Saturday, February 12, 2011

The Man in Asbestos by Krista Peterson

Although humorist Stephen Leacock was not known as a science fiction writer, his short story “The Man in Asbestos – An Allegory of the Future” follows in the dystopian tradition of other writers such as George Orwell and Aldous Huxley. In Leacock’s story, first published in 1911, the narrator, a “passionate student of social problems,” purposefully falls into a deep sleep for more than 1,000 years so that he can see a future in which nature has been conquered and all human struggles are things of the past. When he awakes, a man clad in a suit made entirely of asbestos explains this new world to the narrator, who slowly comes to realize that it may not be such a paradise after all.

Several themes run through the story – the dangers of technology, the significance of work, and the basic need for health and community. Whether or not Leacock was aware of the extent of the dangers of the mineral, the guide’s asbestos suit stands as a representation of humankind’s hubris toward not only nature, but also public health. A history of asbestos written by professors James Alleman and Brooke Mossman reveals that commercial use of asbestos in the Western world began toward the middle of the nineteenth century, though it didn’t hit its stride until the twentieth century. For decades it was considered a “magic mineral” for its heat-resistant capabilities and ease of combining with other materials. At the 1939 New York World’s Fair, asbestos company Johns-Manville exhibited a giant “Asbestos Man” to celebrate the usefulness of the substance.

However, even in the time when Leacock wrote his story, it was known – though not widely – that asbestos could be dangerous, causing lung problems such as scarring, asbestosis, and mesothelioma cancer. Mesothelioma symptoms are dangerous not only in themselves, but also because they can be confused with those of less serious lung conditions until the disease is in its later stages. While it is not clear exactly how many employers or officials were aware of these dangers, it is clear that many of them continued using asbestos long after the risks were known. In fact, in 1930, the Johns-Manville company circulated an internal memo about worker fatalities attributable to asbestos, then several years later worked to suppress reports of these hazards in the media.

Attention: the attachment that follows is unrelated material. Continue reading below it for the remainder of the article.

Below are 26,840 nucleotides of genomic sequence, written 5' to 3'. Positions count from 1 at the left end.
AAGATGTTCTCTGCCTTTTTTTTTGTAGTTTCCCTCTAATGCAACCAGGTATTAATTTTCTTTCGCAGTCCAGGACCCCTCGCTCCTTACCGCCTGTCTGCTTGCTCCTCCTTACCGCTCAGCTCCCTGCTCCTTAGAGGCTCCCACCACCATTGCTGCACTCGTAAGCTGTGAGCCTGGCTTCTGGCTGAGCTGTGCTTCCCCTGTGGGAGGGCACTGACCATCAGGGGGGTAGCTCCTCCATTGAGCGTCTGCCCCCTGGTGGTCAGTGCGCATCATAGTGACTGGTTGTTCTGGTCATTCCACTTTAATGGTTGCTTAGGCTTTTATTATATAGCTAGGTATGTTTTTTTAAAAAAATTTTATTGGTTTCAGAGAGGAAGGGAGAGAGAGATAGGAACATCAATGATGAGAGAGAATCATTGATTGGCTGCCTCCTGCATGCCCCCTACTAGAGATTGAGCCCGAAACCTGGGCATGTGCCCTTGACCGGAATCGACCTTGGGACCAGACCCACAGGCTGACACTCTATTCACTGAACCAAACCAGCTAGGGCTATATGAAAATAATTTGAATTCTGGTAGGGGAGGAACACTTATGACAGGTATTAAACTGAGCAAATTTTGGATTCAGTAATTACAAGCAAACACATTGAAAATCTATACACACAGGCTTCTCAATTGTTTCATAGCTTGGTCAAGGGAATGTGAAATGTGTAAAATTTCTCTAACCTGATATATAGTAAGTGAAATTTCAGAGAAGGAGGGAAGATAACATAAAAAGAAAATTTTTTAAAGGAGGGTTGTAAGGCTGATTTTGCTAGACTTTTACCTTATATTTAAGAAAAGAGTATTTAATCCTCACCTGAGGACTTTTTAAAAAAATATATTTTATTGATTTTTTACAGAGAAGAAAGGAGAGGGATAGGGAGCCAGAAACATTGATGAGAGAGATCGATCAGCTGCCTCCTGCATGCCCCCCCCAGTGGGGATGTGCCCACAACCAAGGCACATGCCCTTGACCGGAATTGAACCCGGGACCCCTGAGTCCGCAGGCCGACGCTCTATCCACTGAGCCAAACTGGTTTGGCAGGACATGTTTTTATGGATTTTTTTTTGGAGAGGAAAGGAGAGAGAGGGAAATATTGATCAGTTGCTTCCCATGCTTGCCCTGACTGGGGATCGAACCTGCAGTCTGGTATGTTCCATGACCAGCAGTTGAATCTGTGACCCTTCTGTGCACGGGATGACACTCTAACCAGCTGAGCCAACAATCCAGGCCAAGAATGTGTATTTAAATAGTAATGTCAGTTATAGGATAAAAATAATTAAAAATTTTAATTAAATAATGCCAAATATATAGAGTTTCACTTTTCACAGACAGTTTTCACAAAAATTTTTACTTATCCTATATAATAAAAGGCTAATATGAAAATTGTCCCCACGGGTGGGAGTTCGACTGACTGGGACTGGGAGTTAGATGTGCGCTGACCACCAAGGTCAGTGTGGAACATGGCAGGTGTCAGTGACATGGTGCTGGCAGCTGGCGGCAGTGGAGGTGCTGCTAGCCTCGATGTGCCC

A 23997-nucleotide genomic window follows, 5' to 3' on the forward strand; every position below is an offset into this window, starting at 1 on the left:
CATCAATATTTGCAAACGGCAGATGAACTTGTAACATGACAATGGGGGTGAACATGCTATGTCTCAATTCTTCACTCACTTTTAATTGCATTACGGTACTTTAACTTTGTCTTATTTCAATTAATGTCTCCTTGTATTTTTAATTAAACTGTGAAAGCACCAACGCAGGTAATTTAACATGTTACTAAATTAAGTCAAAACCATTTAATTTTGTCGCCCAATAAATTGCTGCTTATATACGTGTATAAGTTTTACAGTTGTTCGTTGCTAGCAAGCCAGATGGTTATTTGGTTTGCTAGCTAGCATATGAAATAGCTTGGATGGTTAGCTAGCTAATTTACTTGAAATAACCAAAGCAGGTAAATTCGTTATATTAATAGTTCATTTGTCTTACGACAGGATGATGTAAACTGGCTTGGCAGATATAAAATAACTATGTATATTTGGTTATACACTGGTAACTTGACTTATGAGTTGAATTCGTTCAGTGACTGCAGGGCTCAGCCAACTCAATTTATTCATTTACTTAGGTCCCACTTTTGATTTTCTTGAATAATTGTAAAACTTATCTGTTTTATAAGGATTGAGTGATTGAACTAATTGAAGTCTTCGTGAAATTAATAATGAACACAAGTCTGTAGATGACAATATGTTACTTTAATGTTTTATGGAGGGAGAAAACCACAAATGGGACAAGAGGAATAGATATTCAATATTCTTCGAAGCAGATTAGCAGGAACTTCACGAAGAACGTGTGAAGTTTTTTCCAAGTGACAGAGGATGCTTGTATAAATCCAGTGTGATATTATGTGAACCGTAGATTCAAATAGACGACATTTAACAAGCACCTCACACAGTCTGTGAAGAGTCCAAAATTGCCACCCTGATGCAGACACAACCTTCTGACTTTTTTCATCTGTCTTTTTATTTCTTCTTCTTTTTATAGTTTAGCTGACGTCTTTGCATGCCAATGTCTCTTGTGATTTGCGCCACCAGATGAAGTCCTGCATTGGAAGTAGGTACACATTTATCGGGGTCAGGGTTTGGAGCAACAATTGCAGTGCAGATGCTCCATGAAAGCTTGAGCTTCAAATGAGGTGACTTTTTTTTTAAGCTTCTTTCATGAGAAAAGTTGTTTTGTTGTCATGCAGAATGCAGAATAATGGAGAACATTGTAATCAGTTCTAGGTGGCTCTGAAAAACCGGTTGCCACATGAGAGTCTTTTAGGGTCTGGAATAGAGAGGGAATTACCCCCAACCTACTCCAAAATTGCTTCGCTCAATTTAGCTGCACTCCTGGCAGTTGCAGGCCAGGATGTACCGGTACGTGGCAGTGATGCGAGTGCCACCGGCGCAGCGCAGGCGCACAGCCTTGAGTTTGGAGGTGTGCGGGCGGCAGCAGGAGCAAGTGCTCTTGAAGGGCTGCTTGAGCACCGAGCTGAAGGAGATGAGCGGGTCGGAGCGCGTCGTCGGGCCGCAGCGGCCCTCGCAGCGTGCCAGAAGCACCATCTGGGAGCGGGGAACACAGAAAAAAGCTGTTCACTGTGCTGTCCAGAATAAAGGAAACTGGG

The natural environment has also suffered as a result of humankind’s momentary obsession with asbestos. Mining the mineral has caused significant damage to the earth and made entire towns – including Libby, Montana – completely unlivable. Both cats and dogs have been documented as suffering from mesothelioma and other lung problems as a direct result of asbestos exposure, and it is highly possible that many other animals are susceptible as well. Scientific American reports that asbestos is also by far “the most expensive pollutant in terms of regulation and removal,” drawing EPA funds away from other environmental problems.

In Leacock’s satirical story, the “conquest of nature” involves taming the weather with machinery, eradicating the need for food through extensive agriculture, and generally showing a disregard for the complexity of life on earth. Though the Man in Asbestos claims that humankind has stamped out all diseases, the very clothes he wears presents a significant health risk that he seems oblivious to. Mesothelioma life expectancy is tragically low – the American Cancer Society puts the five-year survival rate at between 5 and 10 percent. Though Leacock may not have known it at the time, he dressed his guide to the future in a symbol of efficiency triumphing over human and environmental welfare.



Recommended Reading:

Alleman, J.E. and Mossman, B.T. 1997. Asbestos revisited. Scientific American: 70-75.

American Cancer Society. 2011. Malignant mesothelioma. Retrieved from http://www.cancer.org/Cancer/MalignantMesothelioma/DetailedGuide/malignant-mesothelioma-detailed-guide-toc

Brodeur, P. 1985. Outrageous Misconduct: The asbestos industry on trial. Pantheon Books

Brown, M. 2010. Asbestos contamination still taking toll on town. Associated Press. Retrieved from http://www.msnbc.msn.com/id/37217275/ns/health-infectious_diseases/

Castleman, B.I. 1996. Asbestos: Medical and legal aspects. Aspen Law and Business: Englewood Cliffs, NJ.


Author Biography: